Thursday, May 2, 2013


Body Mass Index or more commonly known by its acronym BMI is considered a sacred cow which no one wants to question. It is supposed to make a value judgment regarding the status of health one enjoys and what dietary modifications are called for in rectifying any abnormalities reflected by the BMI value. Though it was evolved 150 years ago, many suggestions made from time to time were not acceptable to a vast majority of health pundits and medical community. One of the uncertainties about the reliability of BMI is that it does not differentiate between weight caused by fat and muscle with the possibility some normal persons may be bracketed as over weight while some unhealthy persons may be categorized as normal. Also questionable is the arbitrary figures adopted in different countries for classifying people a over weight and obese. Latest suggestion to modify calculation of BMI uses a different equation to factor the height more realistically into the calculation. How far the new formula will yield better and more accurate result remains to be seen. Here is a take on this new development.      

"Any system that tells people whether they are "normal", "underweight", "overweight" or "obese" is bound to be controversial, but one obvious weakness of the BMI is that it doesn't distinguish between fat and muscle.First devised by Adolphe Quetelet more than 150 years ago, BMI is calculated by taking your weight (in kilograms) and dividing it by your height squared (in metres). The body-mass index that you (and the National Health Service) count on to assess obesity is a bizarre measure... As a consequence of this ill-founded definition, millions of short people think they are thinner than they are, and millions of tall people think they are fatter.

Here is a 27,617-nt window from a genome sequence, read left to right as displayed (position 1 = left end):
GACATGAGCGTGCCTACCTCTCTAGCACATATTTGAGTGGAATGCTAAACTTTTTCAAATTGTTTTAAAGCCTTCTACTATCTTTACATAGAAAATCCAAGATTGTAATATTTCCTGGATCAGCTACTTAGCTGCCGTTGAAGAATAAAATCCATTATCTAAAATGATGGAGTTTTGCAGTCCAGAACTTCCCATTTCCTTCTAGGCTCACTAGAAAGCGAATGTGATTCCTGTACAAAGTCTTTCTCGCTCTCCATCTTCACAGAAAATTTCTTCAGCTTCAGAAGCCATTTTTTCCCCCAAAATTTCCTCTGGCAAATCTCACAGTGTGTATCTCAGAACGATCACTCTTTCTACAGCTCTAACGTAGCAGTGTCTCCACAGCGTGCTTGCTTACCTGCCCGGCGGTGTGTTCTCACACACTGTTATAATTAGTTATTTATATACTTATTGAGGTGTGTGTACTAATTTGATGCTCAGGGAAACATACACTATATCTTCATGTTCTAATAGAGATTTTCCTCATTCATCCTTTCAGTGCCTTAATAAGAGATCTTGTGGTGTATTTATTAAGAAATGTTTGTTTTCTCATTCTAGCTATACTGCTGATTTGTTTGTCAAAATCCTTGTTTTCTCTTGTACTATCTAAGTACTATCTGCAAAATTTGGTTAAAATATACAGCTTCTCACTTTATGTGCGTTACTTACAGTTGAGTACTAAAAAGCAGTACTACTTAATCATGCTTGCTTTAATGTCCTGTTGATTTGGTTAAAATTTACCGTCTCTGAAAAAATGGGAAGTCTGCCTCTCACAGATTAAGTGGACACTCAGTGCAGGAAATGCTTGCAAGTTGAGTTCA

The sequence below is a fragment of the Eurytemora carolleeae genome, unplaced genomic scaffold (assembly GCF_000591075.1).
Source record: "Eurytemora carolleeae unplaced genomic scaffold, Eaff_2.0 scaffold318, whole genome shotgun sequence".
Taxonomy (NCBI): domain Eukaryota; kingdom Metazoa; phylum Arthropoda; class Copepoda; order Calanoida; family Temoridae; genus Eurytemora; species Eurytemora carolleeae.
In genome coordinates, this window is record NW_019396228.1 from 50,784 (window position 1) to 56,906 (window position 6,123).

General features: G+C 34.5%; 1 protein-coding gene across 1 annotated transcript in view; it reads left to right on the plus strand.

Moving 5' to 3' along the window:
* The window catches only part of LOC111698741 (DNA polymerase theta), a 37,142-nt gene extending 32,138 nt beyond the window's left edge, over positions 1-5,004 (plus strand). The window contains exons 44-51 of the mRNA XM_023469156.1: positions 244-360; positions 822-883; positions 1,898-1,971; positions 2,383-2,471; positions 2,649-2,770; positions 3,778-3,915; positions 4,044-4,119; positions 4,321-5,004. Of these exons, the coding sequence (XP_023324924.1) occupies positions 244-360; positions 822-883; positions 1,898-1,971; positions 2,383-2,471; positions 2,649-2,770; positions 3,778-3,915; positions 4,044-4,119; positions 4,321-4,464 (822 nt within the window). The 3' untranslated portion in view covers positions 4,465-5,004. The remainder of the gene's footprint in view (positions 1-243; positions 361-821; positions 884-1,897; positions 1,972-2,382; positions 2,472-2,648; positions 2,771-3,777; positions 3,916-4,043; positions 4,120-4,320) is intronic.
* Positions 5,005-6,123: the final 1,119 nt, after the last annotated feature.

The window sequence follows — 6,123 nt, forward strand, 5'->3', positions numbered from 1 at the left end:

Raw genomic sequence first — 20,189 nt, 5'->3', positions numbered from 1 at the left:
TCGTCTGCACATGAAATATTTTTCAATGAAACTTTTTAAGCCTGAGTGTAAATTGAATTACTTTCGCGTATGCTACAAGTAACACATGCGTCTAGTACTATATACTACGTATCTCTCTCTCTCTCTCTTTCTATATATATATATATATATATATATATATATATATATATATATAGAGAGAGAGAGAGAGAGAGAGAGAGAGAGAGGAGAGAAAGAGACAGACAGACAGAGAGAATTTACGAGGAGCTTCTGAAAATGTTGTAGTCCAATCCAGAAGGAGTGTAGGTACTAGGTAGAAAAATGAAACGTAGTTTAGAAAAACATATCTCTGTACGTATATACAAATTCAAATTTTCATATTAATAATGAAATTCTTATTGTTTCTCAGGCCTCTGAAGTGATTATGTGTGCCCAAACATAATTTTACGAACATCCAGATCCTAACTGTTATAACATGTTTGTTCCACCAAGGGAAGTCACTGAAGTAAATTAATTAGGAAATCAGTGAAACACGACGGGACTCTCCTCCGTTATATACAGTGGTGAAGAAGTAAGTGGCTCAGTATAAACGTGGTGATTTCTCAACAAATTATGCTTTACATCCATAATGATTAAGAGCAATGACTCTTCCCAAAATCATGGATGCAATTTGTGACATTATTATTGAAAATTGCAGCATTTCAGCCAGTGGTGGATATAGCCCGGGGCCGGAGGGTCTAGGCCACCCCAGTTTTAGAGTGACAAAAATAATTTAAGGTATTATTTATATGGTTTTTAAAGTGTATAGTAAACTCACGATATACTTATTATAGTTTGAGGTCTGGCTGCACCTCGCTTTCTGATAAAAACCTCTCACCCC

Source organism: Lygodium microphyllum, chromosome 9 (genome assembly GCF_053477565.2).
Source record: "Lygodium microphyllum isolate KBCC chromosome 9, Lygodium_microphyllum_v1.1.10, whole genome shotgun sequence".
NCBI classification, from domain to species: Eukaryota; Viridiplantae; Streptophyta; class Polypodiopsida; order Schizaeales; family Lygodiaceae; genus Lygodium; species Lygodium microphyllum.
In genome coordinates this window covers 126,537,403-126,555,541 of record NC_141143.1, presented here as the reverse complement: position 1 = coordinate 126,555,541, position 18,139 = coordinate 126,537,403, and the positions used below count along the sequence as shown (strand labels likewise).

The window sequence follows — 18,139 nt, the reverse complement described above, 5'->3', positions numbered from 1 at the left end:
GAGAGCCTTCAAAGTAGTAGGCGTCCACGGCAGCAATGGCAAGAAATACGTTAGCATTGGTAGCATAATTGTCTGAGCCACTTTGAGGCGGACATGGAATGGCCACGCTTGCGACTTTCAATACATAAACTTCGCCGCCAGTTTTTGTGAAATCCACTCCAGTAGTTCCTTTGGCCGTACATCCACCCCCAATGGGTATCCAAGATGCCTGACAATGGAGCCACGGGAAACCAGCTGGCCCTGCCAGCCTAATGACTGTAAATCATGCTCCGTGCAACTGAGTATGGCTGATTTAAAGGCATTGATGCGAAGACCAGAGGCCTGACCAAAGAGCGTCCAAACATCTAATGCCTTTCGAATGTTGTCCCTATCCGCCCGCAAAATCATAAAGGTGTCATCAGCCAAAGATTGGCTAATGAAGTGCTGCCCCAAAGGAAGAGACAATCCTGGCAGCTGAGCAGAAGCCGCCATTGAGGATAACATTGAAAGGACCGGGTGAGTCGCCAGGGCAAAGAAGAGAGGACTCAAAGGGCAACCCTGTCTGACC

* Prof Trefethen's letter in full (third in list)
    * His explanation of his formula
But mathematician Nick Trefethen, Professor of Numerical Analysis at Oxford University, thinks that the old formula is wrong, as he explained in a letter to the Economist newspaper published earlier this month. He thinks that people have put too much trust in it in part because it looks so precise - like, say, Einstein's famous equation E=MC². "That's an equation of physics and it's really right. The BMI formula looks similar. It seems to have the same character but it doesn't reflect a precise truth about our world, it's an approximation to a very complicated reality," he told the BBC.
With that in mind he has proposed a new formula: 1.3 x weight, divided by height to the power 2.5".

No matter which equation is used human body is so diverse that it will be difficult to classify them based on any single formula. The extent of muscle and fat present in the body is difficult to be assessed and therefore BMI can at best be an approximation of the state of health of a person at any given time. In the case of fat too, quality and the location of this component will decide whether weight contributed by fat is good or bad. Under such an uncertain situation BMI is still a good reckoner or indicator regarding the health status of most people. Those with high BMI can always go for further diagnostic tests to decide whether they are healthy or not.    


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